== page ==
The Senate on Thursday confirmed Judge Ketanji Brown Jackson to be a U.S. Supreme Court justice, approving in an historic move the first Black woman to serve on the nation’s highest court.
The nomination of Jackson, President Joe Biden’s pick to replace the retiring Stephen Breyer, passed the Senate in a 53-47 vote. Three Republicans had said they would join with the chamber’s 50 Democrats and independents who usually vote with that party in backing her confirmation, giving the nomination modest bipartisan support. Most Republicans, however, voted against her.
GOP Sens. Susan Collins of Maine, Lisa Murkowski of Alaska and Mitt Romney of Utah were the three that voted to confirm Jackson, who currently sits on the U.S. Court of Appeals for the District of Columbia. The 51-year-old has also been a federal public defender and served as vice chair and commissioner on the U.S. Sentencing Commission.
“Ketanji Brown Jackson will be the first African-American woman ever to hold the title of justice,” said Senate Majority Leader Chuck Schumer, the New York Democrat, in a floor speech just before the vote.
“Think about the impact that will have on our democracy. Untold billions of kids will open textbooks and see pictures of Justice Jackson among the highest ranks of our public figures. How many millions of kids in generations past could have benefited from such a role model?”
During her confirmation hearings, Republicans like Tom Cotton of Arkansas went after Jackson by asserting she has given lenient sentences in child-pornography cases — a charge she pushed back on. GOP senators also pressed her on cultural issues including critical race theory and teaching children about gender identity.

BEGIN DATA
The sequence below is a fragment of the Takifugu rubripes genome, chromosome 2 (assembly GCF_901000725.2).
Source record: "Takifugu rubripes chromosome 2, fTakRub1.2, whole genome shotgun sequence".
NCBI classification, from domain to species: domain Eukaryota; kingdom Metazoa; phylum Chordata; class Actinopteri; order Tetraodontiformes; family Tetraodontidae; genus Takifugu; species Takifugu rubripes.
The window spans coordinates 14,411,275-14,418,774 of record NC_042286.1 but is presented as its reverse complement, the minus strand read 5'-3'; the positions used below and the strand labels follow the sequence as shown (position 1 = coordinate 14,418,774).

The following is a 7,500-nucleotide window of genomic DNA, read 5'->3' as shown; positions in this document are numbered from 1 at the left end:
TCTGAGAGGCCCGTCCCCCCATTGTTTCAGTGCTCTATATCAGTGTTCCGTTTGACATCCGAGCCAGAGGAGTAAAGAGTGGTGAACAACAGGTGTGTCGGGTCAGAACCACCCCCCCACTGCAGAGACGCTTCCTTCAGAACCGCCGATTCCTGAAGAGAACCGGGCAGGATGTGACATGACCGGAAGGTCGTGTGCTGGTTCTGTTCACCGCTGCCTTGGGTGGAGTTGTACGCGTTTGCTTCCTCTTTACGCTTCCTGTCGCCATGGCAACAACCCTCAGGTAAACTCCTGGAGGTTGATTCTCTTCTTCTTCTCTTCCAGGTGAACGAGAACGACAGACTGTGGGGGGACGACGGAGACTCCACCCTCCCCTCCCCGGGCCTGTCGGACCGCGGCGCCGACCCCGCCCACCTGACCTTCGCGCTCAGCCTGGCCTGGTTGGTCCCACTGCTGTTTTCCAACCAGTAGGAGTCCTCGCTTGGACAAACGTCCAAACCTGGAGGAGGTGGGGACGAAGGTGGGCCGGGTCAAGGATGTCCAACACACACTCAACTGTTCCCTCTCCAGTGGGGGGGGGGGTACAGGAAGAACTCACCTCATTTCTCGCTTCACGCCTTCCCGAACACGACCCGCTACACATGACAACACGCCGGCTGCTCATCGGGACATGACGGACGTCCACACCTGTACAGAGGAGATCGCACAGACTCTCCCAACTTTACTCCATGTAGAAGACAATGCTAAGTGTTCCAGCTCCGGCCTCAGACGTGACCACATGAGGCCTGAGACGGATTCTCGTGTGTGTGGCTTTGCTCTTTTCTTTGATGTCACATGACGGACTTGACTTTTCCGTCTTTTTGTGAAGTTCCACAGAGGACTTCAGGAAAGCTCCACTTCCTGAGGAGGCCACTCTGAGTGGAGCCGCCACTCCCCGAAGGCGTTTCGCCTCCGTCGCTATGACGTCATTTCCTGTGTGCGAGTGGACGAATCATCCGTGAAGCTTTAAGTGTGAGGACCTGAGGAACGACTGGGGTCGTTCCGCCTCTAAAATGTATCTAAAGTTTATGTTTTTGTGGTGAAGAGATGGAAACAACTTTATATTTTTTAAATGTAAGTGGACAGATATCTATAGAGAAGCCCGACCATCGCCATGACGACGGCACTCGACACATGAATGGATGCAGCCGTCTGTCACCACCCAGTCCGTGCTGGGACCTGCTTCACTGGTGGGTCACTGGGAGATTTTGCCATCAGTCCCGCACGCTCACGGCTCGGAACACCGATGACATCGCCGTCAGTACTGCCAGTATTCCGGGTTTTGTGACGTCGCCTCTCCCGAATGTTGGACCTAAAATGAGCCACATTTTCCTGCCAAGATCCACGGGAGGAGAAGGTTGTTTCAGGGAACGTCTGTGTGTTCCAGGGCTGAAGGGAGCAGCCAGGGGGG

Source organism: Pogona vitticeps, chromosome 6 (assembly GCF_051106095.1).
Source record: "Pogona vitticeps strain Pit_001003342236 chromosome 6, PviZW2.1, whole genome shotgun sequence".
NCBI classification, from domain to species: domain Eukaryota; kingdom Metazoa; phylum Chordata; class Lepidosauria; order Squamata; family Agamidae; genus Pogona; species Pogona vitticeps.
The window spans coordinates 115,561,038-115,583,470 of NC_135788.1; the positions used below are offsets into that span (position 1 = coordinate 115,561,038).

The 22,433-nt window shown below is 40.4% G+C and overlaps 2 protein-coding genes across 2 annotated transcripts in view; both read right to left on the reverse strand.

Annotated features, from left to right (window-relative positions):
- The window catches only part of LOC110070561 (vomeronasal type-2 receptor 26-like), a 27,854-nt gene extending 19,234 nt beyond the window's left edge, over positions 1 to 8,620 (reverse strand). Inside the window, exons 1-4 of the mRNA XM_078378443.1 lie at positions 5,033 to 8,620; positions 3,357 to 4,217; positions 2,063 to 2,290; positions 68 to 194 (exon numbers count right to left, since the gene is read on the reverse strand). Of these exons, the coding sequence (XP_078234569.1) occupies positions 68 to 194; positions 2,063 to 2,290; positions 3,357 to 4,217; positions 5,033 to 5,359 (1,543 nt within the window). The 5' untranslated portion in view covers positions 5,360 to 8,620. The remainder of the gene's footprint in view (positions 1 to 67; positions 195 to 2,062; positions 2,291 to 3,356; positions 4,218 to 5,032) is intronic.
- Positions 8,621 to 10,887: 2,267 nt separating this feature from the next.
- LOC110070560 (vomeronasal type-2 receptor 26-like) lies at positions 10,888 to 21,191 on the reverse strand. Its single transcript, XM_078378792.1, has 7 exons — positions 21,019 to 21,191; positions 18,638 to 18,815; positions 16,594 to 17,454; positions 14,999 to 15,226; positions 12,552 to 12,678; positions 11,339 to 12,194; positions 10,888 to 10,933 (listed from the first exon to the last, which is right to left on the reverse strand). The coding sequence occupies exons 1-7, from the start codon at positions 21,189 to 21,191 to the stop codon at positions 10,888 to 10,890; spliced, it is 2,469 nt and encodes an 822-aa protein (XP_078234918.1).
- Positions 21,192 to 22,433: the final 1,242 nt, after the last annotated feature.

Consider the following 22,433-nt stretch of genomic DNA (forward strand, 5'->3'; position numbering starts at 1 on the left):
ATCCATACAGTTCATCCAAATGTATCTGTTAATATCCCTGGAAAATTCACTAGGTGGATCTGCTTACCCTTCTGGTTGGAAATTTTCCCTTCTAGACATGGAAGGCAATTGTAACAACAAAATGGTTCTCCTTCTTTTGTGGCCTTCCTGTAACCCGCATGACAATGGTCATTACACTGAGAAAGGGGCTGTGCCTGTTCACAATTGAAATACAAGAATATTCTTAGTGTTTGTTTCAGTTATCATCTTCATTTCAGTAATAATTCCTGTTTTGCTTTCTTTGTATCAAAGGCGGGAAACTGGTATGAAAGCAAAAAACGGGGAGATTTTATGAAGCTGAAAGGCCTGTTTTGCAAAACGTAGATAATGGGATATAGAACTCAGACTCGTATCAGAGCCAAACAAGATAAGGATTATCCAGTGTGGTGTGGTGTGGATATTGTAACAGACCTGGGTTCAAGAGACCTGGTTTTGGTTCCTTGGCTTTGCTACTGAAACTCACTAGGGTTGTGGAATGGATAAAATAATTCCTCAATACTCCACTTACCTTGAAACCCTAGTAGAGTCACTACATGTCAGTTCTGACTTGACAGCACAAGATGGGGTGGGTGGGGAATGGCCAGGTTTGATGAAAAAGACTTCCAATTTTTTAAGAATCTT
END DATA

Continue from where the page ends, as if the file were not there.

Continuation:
Democrats such as Cory Booker of New Jersey defended Jackson and her temperament. Booker, one of three Black senators, told her she’d sat with “grit and grace” through the hearings and called her a “great American.”
Jackson in the hearings said she worked to “stay in my lane” as a judge instead of a public policy-maker.
She reminded senators that the Constitution gives Congress the power to make laws and the courts the power to interpret them.
“Judges can’t make law; judges shouldn’t be policy makers,” she told senators during one of the sessions.
Jackson’s ascent to the high court will not alter its ideological makeup, as she replaces Breyer, a member of its liberal wing. The court currently has a 6-3 conservative majority. Breyer has said he is aiming to retire at the end of the court’s term, in late June or early July.
In nominating Jackson on Feb. 25, Biden said that, “for too long, our government, our courts haven’t looked like America.
“And I believe it’s time that we have a court that reflects the full talents and greatness of our nation with a nominee of extraordinary qualifications and that we inspire all young people to believe that they can one day serve their country at the highest level.”
The Associated Press contributed to this article.